Proper brain function relies on the establishment and maintenance of complex neuronal circuits. Developmental genetic programs largely determine the brain's initial wiring diagram, but synaptic input ultimately sculpts its final form, function, and plasticity. Amazingly, the adult mammalian brain has evolved the ability to maintain and modify certain neural circuits through ongoing neurogenesis. This neurogenic potential is primarily restricted to the hippocampus and olfactory bulb, and is influenced by environmental enrichment, sensory stimulation, and even neurological disease. Although the sites and timing of adult neurogenesis have been well characterized, many ofthe cellular and molecular mechanisms that govern synapse and circuit formation in response to neural activity remain unknown. One hurdle that has limited our knowledge of this process has been the lack of precise control over neuronal activities. To address this we have initiated a series of cell biological, electrophysiological, and genetic experiments directed towards manipulating the activity of neuronal subsets in the olfactory bulb while investigating the cell-specific effects on synapse and circuit formation. Using natural odor stimulation and a mouse model that expresses the lightgated ion channel Channelrhodopsin-2 in subsets of neurons in the brain, we have found that mitral cell activation promotes newborn granule cell synaptogenesis and adult-born neuron survival. To better understand the cellular mechanisms of activity-dependent newborn neuron circuit integration, we have also begun to investigate the roles of NMDA receptor signaling. Preliminary data show that NMDA receptor function is important for proper dendrite and spine morphogenesis, synaptic function, and neuronal survival. The broad goal of the proposed research is to better understand how synaptic input intersects with developmental genetic programs to guide synapse formation and cell survival.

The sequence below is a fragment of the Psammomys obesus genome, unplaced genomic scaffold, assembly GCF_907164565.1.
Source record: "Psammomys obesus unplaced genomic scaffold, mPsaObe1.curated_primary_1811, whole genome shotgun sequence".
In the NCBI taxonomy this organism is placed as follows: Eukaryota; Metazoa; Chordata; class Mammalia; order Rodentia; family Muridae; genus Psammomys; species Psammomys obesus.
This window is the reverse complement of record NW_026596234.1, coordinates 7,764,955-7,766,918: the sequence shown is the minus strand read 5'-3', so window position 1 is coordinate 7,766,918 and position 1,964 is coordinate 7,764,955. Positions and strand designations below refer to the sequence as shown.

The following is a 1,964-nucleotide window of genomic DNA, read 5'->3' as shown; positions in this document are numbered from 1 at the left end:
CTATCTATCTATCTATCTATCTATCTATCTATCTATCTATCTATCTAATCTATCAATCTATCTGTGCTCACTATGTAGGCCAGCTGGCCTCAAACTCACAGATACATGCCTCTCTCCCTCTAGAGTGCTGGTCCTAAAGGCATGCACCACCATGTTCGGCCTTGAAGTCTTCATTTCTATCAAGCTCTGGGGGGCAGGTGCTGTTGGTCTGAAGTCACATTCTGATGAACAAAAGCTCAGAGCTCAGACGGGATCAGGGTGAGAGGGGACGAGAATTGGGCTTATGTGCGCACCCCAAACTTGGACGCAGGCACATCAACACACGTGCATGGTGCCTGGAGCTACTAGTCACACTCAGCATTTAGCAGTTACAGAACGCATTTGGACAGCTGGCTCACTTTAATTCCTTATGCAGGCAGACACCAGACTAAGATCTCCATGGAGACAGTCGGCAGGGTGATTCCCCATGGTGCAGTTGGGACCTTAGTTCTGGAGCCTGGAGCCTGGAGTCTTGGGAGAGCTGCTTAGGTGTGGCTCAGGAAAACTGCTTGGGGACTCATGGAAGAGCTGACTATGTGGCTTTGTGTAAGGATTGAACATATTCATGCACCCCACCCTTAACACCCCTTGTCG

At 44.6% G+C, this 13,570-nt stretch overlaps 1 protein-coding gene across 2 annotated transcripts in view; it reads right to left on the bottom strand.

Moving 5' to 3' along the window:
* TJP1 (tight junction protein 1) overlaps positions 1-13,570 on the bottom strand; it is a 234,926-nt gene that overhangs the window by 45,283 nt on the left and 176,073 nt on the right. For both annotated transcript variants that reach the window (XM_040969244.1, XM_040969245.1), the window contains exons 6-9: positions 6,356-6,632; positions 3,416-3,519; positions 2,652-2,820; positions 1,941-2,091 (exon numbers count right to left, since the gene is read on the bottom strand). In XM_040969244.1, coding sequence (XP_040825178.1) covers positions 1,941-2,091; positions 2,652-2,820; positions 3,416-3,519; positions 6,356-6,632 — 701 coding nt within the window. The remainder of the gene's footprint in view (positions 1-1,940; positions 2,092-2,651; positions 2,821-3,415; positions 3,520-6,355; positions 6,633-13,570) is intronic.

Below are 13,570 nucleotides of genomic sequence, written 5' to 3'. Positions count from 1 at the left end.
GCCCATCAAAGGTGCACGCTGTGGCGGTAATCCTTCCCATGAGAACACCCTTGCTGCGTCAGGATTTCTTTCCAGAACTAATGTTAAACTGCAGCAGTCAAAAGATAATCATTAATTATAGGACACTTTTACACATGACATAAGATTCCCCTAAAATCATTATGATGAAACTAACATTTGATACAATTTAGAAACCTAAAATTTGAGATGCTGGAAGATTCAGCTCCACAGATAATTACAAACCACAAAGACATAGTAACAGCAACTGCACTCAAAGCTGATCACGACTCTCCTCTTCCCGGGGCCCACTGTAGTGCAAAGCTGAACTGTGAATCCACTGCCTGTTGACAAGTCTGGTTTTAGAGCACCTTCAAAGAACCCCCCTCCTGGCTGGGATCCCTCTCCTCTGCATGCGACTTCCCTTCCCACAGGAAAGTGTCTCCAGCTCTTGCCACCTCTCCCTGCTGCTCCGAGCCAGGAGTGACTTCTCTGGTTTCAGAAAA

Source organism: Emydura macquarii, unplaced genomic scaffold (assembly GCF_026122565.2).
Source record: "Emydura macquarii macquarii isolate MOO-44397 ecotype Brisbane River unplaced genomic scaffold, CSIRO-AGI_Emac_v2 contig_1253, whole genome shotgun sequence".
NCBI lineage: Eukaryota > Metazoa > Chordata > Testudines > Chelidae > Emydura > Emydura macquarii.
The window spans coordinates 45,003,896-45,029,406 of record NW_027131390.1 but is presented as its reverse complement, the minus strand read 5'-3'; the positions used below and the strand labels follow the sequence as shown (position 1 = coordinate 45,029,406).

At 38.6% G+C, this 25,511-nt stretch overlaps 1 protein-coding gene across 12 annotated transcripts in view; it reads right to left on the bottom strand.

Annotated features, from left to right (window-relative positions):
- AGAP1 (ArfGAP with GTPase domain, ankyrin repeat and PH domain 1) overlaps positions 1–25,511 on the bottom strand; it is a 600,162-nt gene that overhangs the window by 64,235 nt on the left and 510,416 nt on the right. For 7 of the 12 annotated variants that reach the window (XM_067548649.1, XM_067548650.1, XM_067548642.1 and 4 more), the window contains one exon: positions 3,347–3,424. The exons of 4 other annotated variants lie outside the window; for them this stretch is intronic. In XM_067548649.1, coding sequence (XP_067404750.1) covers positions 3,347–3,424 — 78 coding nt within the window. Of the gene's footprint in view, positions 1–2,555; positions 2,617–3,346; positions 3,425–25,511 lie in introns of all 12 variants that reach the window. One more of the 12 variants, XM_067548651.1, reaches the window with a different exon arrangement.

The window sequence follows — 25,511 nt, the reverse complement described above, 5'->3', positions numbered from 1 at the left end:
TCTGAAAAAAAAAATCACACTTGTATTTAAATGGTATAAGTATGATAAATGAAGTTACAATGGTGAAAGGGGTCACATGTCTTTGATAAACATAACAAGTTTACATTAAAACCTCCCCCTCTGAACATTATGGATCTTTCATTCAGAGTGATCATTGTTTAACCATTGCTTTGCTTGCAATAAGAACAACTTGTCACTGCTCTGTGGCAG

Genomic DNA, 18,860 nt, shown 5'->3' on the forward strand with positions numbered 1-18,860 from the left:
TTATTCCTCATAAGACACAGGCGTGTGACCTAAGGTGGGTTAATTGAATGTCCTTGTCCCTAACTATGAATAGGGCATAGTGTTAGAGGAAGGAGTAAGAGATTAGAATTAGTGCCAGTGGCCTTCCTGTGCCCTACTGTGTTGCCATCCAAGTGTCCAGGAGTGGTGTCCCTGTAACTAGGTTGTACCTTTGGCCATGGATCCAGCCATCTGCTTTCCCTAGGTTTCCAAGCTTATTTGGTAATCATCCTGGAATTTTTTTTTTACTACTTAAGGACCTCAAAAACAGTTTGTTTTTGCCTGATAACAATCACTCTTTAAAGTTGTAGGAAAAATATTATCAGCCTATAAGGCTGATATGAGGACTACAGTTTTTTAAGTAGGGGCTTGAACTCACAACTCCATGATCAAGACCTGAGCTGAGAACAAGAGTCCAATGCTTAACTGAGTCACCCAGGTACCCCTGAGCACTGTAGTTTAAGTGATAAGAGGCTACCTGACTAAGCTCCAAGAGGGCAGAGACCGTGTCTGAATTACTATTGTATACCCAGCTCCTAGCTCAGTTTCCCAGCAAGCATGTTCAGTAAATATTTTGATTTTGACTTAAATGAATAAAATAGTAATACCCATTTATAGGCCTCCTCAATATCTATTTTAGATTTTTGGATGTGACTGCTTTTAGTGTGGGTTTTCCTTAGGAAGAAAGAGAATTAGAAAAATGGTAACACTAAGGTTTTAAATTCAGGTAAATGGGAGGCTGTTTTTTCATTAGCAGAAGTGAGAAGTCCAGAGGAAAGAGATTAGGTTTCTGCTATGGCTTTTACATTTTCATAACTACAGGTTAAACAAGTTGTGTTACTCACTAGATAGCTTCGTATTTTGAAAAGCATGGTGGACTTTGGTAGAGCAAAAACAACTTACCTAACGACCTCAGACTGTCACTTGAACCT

Public Health Relevance

Many neurological diseases, disorders, or traumas result in the selective loss of neuronal subsets. Investigating the natural phenomenon of neurogenesis in the adult mammalian brain presents a unique opportunity to better understand how synaptic activity and developmental genetics merge to drive functional circuit formation. Mechanistic knowledge gained on this dynamic relationship may prove useful towards neural stem cell based therapies.

National Institute of Health (NIH)
National Institute of Neurological Disorders and Stroke (NINDS)
Research Transition Award (R00)
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Special Emphasis Panel (NSS)
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Owens, David F
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Baylor College of Medicine
Schools of Medicine
United States
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